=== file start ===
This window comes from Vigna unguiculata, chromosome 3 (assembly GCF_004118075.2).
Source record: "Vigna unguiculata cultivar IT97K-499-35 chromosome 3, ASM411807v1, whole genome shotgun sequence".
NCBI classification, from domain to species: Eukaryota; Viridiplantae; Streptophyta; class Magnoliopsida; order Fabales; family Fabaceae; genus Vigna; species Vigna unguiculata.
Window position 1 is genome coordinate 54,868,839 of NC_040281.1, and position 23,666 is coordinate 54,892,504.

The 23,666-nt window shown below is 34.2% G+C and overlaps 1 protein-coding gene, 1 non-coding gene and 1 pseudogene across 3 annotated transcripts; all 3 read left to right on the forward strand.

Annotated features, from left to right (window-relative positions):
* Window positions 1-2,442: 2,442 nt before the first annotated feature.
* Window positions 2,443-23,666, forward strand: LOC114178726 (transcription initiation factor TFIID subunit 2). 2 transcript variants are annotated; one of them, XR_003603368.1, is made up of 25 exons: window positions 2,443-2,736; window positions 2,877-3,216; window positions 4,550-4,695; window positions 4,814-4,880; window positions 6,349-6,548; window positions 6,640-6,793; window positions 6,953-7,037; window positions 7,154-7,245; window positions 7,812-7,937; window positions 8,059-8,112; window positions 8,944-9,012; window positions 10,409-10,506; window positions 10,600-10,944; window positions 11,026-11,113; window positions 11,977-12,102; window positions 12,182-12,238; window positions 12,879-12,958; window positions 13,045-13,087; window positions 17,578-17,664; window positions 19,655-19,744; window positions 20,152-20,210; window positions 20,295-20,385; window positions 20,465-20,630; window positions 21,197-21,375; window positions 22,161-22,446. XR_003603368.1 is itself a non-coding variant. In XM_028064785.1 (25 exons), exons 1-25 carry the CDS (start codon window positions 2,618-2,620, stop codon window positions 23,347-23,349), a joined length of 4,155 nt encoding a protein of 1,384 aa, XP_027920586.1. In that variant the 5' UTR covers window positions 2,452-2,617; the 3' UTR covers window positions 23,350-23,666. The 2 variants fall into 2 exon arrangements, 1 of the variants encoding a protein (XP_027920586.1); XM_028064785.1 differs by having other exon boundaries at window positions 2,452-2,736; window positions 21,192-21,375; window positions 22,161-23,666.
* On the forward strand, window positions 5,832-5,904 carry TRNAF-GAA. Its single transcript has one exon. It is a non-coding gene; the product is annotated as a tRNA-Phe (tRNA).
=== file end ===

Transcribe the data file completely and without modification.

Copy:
This window comes from Vigna unguiculata, chromosome 3 (assembly GCF_004118075.2).
Source record: "Vigna unguiculata cultivar IT97K-499-35 chromosome 3, ASM411807v1, whole genome shotgun sequence".
NCBI classification, from domain to species: Eukaryota; Viridiplantae; Streptophyta; class Magnoliopsida; order Fabales; family Fabaceae; genus Vigna; species Vigna unguiculata.
Window position 1 is genome coordinate 54,868,839 of NC_040281.1, and position 23,666 is coordinate 54,892,504.

The 23,666-nt window shown below is 34.2% G+C and overlaps 1 protein-coding gene, 1 non-coding gene and 1 pseudogene across 3 annotated transcripts; all 3 read left to right on the forward strand.

Annotated features, from left to right (window-relative positions):
* Window positions 1-2,442: 2,442 nt before the first annotated feature.
* Window positions 2,443-23,666, forward strand: LOC114178726 (transcription initiation factor TFIID subunit 2). 2 transcript variants are annotated; one of them, XR_003603368.1, is made up of 25 exons: window positions 2,443-2,736; window positions 2,877-3,216; window positions 4,550-4,695; window positions 4,814-4,880; window positions 6,349-6,548; window positions 6,640-6,793; window positions 6,953-7,037; window positions 7,154-7,245; window positions 7,812-7,937; window positions 8,059-8,112; window positions 8,944-9,012; window positions 10,409-10,506; window positions 10,600-10,944; window positions 11,026-11,113; window positions 11,977-12,102; window positions 12,182-12,238; window positions 12,879-12,958; window positions 13,045-13,087; window positions 17,578-17,664; window positions 19,655-19,744; window positions 20,152-20,210; window positions 20,295-20,385; window positions 20,465-20,630; window positions 21,197-21,375; window positions 22,161-22,446. XR_003603368.1 is itself a non-coding variant. In XM_028064785.1 (25 exons), exons 1-25 carry the CDS (start codon window positions 2,618-2,620, stop codon window positions 23,347-23,349), a joined length of 4,155 nt encoding a protein of 1,384 aa, XP_027920586.1. In that variant the 5' UTR covers window positions 2,452-2,617; the 3' UTR covers window positions 23,350-23,666. The 2 variants fall into 2 exon arrangements, 1 of the variants encoding a protein (XP_027920586.1); XM_028064785.1 differs by having other exon boundaries at window positions 2,452-2,736; window positions 21,192-21,375; window positions 22,161-23,666.
* On the forward strand, window positions 5,832-5,904 carry TRNAF-GAA. Its single transcript has one exon. It is a non-coding gene; the product is annotated as a tRNA-Phe (tRNA).